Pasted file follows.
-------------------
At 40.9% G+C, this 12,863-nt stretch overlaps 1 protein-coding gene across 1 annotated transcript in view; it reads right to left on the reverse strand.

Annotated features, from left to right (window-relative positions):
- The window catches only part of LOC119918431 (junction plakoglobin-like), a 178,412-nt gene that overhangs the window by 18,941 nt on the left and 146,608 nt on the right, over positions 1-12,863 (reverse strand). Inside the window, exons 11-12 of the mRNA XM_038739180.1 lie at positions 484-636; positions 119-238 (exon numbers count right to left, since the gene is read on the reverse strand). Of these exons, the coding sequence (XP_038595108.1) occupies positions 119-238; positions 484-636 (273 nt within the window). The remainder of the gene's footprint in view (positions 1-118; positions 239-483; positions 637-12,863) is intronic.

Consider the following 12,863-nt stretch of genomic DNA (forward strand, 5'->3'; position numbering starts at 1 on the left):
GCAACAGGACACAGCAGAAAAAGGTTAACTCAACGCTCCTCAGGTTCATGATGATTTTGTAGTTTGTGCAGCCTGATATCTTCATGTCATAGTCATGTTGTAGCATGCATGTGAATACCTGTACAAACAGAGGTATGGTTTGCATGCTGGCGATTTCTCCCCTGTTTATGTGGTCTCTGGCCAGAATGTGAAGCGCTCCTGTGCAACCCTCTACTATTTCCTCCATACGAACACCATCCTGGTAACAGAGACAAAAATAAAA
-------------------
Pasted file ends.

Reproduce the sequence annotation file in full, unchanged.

At 40.9% G+C, this 12,863-nt stretch overlaps 1 protein-coding gene across 1 annotated transcript in view; it reads right to left on the reverse strand.

Annotated features, from left to right (window-relative positions):
- The window catches only part of LOC119918431 (junction plakoglobin-like), a 178,412-nt gene that overhangs the window by 18,941 nt on the left and 146,608 nt on the right, over positions 1-12,863 (reverse strand). Inside the window, exons 11-12 of the mRNA XM_038739180.1 lie at positions 484-636; positions 119-238 (exon numbers count right to left, since the gene is read on the reverse strand). Of these exons, the coding sequence (XP_038595108.1) occupies positions 119-238; positions 484-636 (273 nt within the window). The remainder of the gene's footprint in view (positions 1-118; positions 239-483; positions 637-12,863) is intronic.

Consider the following 12,863-nt stretch of genomic DNA (forward strand, 5'->3'; position numbering starts at 1 on the left):
GCAACAGGACACAGCAGAAAAAGGTTAACTCAACGCTCCTCAGGTTCATGATGATTTTGTAGTTTGTGCAGCCTGATATCTTCATGTCATAGTCATGTTGTAGCATGCATGTGAATACCTGTACAAACAGAGGTATGGTTTGCATGCTGGCGATTTCTCCCCTGTTTATGTGGTCTCTGGCCAGAATGTGAAGCGCTCCTGTGCAACCCTCTACTATTTCCTCCATACGAACACCATCCTGGTAACAGAGACAAAAATAAAA